March 17, 2008 |
The Internet may be your Best Friend Forever, but when it comes to keeping weight off, you're better off communing with a real person, according to a multi-center study conducted by investigators at Duke University Medical Center and three other research institutions. In a 30-month investigation, the researchers compared the effectiveness of personal contact with a trained weight-loss counselor to Internet support in helping volunteers stave off weight gain after an initial weight loss.
June 23, 2007 |
Starting this summer, the makers of vitamins and dietary supplements will have to do something they've never done before: verify that what they sell is real. On Friday, the U.S. Food and Drug Administration announced that starting in late August, manufacturers in the $22-billon-a-year industry must conduct tests to show that their products contain all the ingredients on the label -- nothing more and nothing less. Companies must also keep records of consumer complaints.
June 13, 2005 |
Even as a new wave of dairy commercials touts eating yogurt and other dairy products as a way to shed unwanted pounds, new research shows that drinking excess milk can cause weight gain in older children. "We're concerned that adolescents will see the ads and conclude that drinking large amounts of milk will be an easy way to lose weight," says lead researcher Catherine Berkey, a biostatistician at Harvard Medical School and Brigham and Women's Hospital in Boston.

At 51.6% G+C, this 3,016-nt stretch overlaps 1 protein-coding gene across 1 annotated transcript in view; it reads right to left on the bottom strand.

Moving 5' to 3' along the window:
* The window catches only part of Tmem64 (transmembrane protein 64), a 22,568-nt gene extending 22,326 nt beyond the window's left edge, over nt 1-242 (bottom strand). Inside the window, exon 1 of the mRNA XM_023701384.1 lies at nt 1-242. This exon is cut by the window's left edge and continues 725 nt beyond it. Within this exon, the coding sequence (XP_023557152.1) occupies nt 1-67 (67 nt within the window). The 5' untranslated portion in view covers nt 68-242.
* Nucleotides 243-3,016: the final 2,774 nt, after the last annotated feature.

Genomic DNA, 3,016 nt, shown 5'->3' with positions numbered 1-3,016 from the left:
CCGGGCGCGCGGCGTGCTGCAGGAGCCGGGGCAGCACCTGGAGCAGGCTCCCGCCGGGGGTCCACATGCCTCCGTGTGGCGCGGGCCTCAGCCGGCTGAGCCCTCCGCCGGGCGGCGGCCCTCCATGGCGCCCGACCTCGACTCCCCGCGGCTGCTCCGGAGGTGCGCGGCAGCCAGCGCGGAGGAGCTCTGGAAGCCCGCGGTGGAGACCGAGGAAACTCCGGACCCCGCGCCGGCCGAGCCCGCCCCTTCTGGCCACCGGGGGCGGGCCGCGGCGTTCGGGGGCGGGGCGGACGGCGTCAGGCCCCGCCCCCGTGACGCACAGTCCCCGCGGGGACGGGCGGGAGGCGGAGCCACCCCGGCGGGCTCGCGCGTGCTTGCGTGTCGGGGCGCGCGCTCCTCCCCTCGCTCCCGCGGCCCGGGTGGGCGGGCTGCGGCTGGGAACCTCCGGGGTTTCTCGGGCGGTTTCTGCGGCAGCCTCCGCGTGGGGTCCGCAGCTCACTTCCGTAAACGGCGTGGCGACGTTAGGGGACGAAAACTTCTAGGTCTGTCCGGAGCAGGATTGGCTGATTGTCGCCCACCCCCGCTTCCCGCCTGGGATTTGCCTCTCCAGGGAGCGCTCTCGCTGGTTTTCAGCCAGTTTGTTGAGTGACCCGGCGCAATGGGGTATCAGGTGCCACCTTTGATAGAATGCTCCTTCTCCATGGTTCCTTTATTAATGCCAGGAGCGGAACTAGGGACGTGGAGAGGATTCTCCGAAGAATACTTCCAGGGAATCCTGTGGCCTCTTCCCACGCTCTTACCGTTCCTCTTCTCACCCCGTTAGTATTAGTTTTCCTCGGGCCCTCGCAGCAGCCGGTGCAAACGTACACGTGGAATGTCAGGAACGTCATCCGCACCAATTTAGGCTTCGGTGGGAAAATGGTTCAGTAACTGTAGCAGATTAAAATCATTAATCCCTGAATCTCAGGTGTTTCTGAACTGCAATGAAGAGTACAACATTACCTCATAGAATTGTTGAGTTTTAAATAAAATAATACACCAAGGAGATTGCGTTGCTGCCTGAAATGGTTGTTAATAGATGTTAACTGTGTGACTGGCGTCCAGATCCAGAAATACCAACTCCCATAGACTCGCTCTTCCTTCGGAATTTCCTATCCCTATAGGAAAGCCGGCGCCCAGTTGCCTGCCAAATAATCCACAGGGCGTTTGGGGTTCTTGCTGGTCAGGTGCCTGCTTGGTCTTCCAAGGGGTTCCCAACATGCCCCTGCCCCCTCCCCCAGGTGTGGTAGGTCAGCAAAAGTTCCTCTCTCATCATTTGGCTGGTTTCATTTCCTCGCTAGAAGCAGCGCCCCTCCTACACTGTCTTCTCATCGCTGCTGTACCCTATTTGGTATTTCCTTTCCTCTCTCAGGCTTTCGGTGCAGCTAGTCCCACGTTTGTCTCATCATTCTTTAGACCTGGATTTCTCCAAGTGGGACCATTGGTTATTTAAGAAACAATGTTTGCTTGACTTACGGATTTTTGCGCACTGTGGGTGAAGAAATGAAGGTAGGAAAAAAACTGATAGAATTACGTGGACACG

May 2, 2005 |
Deciding how often to eat can be almost as vexing as choosing what to eat. Are three daily, regularly spaced meals the best recipe for fat burning? Or five to six mini-meals? The recent publication of "The 3-Hour Diet" by fitness guru and best-selling author Jorge Cruise is likely to fuel the debate. In the book, Cruise contends that the timing of meals is as important as what's eaten.
April 11, 2005 |
Dieters often try to trick themselves into thinking they've eaten more by putting their food in smaller bowls. New research shows this tactic may work. "People often believe our stomachs tell us when we're full," says Brian Wansink, a nutrition and marketing expert at University of Illinois at Urbana-Champaign. "But we can be tremendously influenced by the cues around us." In the study, 54 adults sat down to a free lunch, which they thought was to test a new flavor of soup.
December 6, 2004 |
This year, the key to a holiday season without added pounds could be a four-letter word: plan. Members of the National Weight Control Registry -- several thousand "successful losers" who have shed at least 30 pounds and kept it off for at least three years -- plan ahead to avoid the holiday temptations that could sabotage their weight maintenance efforts.